I’ve never worked in a startup environment before. It’s one of those roles that I have never been bored with – everyday I learn something new. As someone who is obsessed with how animals learn and interact with us and each other, I am suddenly learning about software, hardware and more and experiencing the planning that goes along with it. It’s pretty exciting to see the development now. It’s not a product that you just make and walk away. It’s a constant cycle of learning.

3. How has this innovation created a new market and value network, displacing market leading products? What are the key benefits?


The virtual fence does not displace other products. It’s so transformative that there’s nothing else that it competes with. This is a product for those livestock producers who are on the cutting-edge, looking to monitor their animals very closely.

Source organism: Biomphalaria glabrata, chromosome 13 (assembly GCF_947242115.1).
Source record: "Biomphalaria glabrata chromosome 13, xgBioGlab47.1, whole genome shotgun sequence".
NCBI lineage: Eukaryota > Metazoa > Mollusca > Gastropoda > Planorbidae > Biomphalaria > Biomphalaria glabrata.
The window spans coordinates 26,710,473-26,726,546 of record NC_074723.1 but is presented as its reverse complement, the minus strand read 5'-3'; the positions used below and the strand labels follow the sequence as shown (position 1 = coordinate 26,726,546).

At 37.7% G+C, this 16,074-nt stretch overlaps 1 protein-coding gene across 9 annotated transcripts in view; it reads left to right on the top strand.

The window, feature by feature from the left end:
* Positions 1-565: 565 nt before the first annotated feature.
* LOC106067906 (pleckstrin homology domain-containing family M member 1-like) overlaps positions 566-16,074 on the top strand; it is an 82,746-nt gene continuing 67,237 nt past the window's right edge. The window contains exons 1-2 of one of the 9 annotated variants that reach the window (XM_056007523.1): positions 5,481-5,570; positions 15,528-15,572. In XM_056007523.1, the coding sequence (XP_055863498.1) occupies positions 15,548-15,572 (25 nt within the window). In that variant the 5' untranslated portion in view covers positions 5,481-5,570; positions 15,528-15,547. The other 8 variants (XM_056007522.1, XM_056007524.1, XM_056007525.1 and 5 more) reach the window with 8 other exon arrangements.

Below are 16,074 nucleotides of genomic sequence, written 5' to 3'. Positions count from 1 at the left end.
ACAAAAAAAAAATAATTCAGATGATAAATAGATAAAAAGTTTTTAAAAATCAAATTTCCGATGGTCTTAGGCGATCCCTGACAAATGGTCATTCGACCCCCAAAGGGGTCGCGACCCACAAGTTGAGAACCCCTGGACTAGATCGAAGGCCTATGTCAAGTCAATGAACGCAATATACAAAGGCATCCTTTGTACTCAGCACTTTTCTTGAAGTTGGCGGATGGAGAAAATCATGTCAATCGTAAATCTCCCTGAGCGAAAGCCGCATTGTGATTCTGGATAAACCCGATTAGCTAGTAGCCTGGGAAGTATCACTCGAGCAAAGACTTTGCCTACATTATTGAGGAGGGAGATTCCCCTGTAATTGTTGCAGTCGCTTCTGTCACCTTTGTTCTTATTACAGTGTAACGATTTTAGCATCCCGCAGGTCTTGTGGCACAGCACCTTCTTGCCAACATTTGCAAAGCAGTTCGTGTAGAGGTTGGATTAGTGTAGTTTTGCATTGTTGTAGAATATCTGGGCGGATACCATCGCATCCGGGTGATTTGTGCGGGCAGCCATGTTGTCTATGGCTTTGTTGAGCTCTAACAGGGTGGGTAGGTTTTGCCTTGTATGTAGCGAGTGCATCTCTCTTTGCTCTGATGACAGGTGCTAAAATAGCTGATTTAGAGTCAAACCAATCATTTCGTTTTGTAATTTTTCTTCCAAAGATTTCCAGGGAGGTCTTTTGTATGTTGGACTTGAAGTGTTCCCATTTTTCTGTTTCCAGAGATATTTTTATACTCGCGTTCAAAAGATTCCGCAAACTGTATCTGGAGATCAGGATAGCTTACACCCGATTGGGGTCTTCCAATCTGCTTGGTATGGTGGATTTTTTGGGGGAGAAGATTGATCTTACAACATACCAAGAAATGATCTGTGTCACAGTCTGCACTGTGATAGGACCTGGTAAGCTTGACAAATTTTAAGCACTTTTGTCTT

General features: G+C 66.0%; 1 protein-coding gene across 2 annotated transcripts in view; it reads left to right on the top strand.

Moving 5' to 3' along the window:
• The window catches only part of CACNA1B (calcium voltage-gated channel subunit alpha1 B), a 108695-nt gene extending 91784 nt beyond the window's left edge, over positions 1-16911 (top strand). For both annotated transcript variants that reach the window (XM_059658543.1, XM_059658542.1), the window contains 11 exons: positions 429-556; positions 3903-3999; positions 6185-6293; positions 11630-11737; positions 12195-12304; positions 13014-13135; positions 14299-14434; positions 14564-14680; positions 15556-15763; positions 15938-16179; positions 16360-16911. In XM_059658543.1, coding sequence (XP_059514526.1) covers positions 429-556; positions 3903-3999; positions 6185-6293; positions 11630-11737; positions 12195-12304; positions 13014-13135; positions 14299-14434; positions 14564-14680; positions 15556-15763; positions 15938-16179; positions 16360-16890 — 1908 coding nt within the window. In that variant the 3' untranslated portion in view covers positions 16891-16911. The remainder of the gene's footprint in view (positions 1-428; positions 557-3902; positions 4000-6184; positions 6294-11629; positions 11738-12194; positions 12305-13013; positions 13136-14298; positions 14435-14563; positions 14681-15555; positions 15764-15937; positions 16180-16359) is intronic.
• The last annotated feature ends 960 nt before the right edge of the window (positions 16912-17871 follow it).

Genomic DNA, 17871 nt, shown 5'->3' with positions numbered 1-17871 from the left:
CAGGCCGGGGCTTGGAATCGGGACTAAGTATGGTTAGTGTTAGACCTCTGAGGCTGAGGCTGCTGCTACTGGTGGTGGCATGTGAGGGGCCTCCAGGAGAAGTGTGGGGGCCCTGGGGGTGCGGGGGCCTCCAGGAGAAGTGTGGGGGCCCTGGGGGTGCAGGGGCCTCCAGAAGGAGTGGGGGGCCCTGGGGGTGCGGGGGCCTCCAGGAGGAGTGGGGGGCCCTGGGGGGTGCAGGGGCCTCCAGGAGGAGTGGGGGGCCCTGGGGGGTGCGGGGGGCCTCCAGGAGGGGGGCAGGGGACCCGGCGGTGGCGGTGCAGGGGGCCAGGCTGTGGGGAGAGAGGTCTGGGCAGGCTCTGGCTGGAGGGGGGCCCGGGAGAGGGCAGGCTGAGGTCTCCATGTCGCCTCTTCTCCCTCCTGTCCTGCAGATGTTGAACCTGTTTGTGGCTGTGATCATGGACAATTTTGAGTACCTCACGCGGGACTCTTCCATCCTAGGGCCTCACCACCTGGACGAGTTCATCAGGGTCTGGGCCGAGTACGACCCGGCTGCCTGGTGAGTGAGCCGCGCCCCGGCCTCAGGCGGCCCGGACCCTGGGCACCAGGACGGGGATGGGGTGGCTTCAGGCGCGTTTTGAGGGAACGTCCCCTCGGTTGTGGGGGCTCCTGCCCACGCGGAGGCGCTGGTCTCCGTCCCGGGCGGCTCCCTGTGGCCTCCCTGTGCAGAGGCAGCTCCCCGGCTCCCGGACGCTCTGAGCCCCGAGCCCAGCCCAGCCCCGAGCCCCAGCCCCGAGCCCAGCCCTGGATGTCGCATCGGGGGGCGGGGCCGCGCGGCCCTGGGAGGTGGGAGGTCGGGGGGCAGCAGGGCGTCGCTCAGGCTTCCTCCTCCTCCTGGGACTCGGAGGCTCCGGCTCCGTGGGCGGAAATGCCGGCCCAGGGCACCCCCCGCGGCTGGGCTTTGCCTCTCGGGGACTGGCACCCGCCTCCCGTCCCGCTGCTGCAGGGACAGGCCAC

The product provides those cattle producers with the tech that they need to offset two major barriers for achieving greater productivity. One of them is the cost of labor required for fence installation, and the second barrier is scale. eShepherd allows farmers to scale up pretty quickly without having to put a lot of effort into dividing

paddocks or worry too much about the logistical challenges of scaling up.

As far as benefits, reducing labor costs is extraordinary; more efficient grazing is realized, which is good for the farmer and the environment, and also allows for ecological grazing and environmental land management; and it is an environmentally-sustainable solution.

You still need good animal management – this is not the end of that. It’s a brilliant tool that allows livestock producers to focus on what they really need to do to increase productivity, knowing their animals are herded in a most humane way.


4. IoT technologies are still in their infancy in agtech applications. How has eSheperd been received by the industry?